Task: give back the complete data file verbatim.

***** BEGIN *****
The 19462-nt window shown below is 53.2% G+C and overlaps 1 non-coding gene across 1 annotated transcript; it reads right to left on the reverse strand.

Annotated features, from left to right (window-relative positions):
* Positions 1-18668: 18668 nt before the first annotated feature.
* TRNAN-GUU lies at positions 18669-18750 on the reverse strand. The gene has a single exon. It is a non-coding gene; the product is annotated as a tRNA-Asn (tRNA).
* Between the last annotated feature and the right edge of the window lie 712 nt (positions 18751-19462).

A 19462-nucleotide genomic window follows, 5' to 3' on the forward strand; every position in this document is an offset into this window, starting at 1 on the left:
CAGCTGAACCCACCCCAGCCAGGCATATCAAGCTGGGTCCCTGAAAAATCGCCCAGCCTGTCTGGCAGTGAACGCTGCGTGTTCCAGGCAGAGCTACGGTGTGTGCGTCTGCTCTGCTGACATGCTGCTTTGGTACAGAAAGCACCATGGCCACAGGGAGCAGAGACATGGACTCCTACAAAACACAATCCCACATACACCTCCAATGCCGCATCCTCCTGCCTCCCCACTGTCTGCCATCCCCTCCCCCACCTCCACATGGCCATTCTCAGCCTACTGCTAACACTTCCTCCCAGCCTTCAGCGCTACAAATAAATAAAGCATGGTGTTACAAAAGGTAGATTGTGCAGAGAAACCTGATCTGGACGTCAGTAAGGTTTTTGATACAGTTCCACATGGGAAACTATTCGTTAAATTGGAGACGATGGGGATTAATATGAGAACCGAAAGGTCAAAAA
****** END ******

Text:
The 19462-nt window shown below is 53.2% G+C and overlaps 1 non-coding gene across 1 annotated transcript; it reads right to left on the reverse strand.

Annotated features, from left to right (window-relative positions):
* Positions 1-18668: 18668 nt before the first annotated feature.
* TRNAN-GUU lies at positions 18669-18750 on the reverse strand. The gene has a single exon. It is a non-coding gene; the product is annotated as a tRNA-Asn (tRNA).
* Between the last annotated feature and the right edge of the window lie 712 nt (positions 18751-19462).

A 19462-nucleotide genomic window follows, 5' to 3' on the forward strand; every position in this document is an offset into this window, starting at 1 on the left:
CAGCTGAACCCACCCCAGCCAGGCATATCAAGCTGGGTCCCTGAAAAATCGCCCAGCCTGTCTGGCAGTGAACGCTGCGTGTTCCAGGCAGAGCTACGGTGTGTGCGTCTGCTCTGCTGACATGCTGCTTTGGTACAGAAAGCACCATGGCCACAGGGAGCAGAGACATGGACTCCTACAAAACACAATCCCACATACACCTCCAATGCCGCATCCTCCTGCCTCCCCACTGTCTGCCATCCCCTCCCCCACCTCCACATGGCCATTCTCAGCCTACTGCTAACACTTCCTCCCAGCCTTCAGCGCTACAAATAAATAAAGCATGGTGTTACAAAAGGTAGATTGTGCAGAGAAACCTGATCTGGACGTCAGTAAGGTTTTTGATACAGTTCCACATGGGAAACTATTCGTTAAATTGGAGACGATGGGGATTAATATGAGAACCGAAAGGTCAAAAA